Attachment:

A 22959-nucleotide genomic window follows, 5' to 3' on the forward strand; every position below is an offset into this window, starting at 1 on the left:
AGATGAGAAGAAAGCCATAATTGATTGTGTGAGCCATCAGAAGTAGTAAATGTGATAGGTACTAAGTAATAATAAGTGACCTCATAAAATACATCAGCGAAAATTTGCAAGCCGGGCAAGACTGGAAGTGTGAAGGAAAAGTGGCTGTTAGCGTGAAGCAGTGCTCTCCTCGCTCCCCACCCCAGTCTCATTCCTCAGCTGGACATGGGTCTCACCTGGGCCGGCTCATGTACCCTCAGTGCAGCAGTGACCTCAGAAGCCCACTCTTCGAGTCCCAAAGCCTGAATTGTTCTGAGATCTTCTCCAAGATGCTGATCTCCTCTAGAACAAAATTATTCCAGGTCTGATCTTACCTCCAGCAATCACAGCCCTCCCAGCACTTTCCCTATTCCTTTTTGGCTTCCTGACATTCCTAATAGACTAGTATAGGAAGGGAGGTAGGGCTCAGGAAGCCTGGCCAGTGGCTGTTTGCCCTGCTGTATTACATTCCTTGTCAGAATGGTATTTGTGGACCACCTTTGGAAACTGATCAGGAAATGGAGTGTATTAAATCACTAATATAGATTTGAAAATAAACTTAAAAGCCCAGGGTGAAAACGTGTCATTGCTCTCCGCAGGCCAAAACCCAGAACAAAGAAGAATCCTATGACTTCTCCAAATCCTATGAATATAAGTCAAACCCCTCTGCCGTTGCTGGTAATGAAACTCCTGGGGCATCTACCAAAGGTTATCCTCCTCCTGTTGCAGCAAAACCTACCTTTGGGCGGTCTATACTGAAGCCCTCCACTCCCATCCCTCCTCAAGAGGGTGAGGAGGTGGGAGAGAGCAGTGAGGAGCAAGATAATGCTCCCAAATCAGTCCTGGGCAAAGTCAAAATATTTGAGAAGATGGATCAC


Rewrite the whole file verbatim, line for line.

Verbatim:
A 22959-nucleotide genomic window follows, 5' to 3' on the forward strand; every position below is an offset into this window, starting at 1 on the left:
AGATGAGAAGAAAGCCATAATTGATTGTGTGAGCCATCAGAAGTAGTAAATGTGATAGGTACTAAGTAATAATAAGTGACCTCATAAAATACATCAGCGAAAATTTGCAAGCCGGGCAAGACTGGAAGTGTGAAGGAAAAGTGGCTGTTAGCGTGAAGCAGTGCTCTCCTCGCTCCCCACCCCAGTCTCATTCCTCAGCTGGACATGGGTCTCACCTGGGCCGGCTCATGTACCCTCAGTGCAGCAGTGACCTCAGAAGCCCACTCTTCGAGTCCCAAAGCCTGAATTGTTCTGAGATCTTCTCCAAGATGCTGATCTCCTCTAGAACAAAATTATTCCAGGTCTGATCTTACCTCCAGCAATCACAGCCCTCCCAGCACTTTCCCTATTCCTTTTTGGCTTCCTGACATTCCTAATAGACTAGTATAGGAAGGGAGGTAGGGCTCAGGAAGCCTGGCCAGTGGCTGTTTGCCCTGCTGTATTACATTCCTTGTCAGAATGGTATTTGTGGACCACCTTTGGAAACTGATCAGGAAATGGAGTGTATTAAATCACTAATATAGATTTGAAAATAAACTTAAAAGCCCAGGGTGAAAACGTGTCATTGCTCTCCGCAGGCCAAAACCCAGAACAAAGAAGAATCCTATGACTTCTCCAAATCCTATGAATATAAGTCAAACCCCTCTGCCGTTGCTGGTAATGAAACTCCTGGGGCATCTACCAAAGGTTATCCTCCTCCTGTTGCAGCAAAACCTACCTTTGGGCGGTCTATACTGAAGCCCTCCACTCCCATCCCTCCTCAAGAGGGTGAGGAGGTGGGAGAGAGCAGTGAGGAGCAAGATAATGCTCCCAAATCAGTCCTGGGCAAAGTCAAAATATTTGAGAAGATGGATCAC